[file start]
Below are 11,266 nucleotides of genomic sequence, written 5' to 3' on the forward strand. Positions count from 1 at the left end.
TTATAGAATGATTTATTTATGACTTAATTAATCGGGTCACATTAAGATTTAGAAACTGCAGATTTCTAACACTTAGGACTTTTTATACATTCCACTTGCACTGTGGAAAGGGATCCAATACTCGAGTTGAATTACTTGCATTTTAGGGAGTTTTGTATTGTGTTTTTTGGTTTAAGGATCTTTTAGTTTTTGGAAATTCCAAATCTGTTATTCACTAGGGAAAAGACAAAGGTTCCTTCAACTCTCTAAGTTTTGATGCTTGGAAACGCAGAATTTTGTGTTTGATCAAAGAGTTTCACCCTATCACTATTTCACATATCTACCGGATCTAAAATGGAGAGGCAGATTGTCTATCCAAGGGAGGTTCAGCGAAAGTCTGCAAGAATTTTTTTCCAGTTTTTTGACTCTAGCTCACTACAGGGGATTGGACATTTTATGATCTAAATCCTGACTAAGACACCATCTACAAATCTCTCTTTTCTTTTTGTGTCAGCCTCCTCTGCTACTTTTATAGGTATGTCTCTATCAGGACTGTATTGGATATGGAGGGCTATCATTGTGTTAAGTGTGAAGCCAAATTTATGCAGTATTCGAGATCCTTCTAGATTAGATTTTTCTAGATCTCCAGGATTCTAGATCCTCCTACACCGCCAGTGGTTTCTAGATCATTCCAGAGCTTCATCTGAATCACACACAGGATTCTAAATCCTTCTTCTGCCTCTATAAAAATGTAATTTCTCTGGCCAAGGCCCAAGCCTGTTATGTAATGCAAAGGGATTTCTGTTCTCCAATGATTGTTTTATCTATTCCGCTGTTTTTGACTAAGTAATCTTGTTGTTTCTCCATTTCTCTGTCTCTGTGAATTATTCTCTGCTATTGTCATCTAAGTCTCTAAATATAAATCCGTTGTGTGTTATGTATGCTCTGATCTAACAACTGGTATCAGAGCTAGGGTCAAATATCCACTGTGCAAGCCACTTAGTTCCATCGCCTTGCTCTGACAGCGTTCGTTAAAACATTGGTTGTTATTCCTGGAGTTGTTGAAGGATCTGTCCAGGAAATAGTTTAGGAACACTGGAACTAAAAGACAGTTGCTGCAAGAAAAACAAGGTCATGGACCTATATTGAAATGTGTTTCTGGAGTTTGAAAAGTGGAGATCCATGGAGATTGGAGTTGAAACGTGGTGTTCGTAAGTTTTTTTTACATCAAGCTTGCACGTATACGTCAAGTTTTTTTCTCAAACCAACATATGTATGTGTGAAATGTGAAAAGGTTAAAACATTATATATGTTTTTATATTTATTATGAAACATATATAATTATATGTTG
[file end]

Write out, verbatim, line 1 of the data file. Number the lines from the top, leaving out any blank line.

Below are 11,266 nucleotides of genomic sequence, written 5' to 3' on the forward strand. Positions count from 1 at the left end.